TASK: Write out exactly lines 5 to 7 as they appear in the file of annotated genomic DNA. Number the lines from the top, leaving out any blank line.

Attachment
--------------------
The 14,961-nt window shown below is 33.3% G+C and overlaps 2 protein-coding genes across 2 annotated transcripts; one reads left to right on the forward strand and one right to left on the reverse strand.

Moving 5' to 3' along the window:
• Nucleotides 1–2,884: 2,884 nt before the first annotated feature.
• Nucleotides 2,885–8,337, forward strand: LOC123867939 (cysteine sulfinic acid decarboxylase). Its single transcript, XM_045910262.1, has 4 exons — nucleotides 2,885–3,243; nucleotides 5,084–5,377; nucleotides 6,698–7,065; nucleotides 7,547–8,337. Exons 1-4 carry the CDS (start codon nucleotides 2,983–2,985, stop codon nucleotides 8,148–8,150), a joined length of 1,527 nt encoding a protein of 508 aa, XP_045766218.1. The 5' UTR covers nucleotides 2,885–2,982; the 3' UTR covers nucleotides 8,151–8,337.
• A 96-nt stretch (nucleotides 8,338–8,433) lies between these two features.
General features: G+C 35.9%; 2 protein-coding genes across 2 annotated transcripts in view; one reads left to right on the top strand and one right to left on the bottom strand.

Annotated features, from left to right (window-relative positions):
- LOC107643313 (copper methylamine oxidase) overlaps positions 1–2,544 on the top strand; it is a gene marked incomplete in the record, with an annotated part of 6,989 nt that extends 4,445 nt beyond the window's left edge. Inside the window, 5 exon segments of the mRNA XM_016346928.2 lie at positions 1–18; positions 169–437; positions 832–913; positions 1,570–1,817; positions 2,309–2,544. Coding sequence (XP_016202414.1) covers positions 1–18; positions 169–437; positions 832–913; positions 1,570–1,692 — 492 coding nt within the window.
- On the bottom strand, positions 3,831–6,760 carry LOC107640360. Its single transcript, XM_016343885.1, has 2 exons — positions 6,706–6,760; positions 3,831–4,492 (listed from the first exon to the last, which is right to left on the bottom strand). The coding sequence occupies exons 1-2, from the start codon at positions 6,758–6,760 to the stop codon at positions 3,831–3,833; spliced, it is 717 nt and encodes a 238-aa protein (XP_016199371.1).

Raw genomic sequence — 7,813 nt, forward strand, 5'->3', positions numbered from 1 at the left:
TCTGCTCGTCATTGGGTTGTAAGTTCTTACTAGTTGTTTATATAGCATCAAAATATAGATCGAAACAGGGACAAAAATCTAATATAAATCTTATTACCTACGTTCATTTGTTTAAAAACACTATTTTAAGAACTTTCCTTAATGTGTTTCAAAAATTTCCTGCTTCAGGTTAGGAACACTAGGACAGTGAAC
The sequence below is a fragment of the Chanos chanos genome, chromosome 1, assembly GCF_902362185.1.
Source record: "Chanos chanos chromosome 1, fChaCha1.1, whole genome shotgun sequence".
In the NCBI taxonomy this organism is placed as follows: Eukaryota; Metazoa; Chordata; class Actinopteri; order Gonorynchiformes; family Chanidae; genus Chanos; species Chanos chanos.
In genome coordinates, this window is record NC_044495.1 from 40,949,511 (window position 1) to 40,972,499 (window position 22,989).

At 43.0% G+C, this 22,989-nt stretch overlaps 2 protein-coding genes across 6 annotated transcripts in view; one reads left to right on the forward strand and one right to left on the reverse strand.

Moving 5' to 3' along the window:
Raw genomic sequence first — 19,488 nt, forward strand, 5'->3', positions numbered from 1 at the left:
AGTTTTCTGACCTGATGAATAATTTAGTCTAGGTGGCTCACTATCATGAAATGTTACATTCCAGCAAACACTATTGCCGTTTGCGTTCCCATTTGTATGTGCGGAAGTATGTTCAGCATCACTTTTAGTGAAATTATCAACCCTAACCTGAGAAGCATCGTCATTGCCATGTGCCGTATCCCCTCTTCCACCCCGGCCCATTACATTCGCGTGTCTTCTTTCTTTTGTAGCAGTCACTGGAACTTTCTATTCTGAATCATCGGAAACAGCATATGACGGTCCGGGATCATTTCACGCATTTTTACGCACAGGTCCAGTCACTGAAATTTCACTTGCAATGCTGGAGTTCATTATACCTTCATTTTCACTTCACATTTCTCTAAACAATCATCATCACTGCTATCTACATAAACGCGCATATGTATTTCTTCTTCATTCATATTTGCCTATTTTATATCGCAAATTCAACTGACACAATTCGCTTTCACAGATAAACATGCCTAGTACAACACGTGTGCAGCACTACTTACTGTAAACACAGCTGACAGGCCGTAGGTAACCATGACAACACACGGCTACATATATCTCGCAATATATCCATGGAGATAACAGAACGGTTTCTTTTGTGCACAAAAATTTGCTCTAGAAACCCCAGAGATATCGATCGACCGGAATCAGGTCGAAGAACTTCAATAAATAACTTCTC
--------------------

• A 96-nt stretch (nucleotides 8,338–8,433) lies between these two features.
General features: G+C 35.9%; 2 protein-coding genes across 2 annotated transcripts in view; one reads left to right on the top strand and one right to left on the bottom strand.

Annotated features, from left to right (window-relative positions):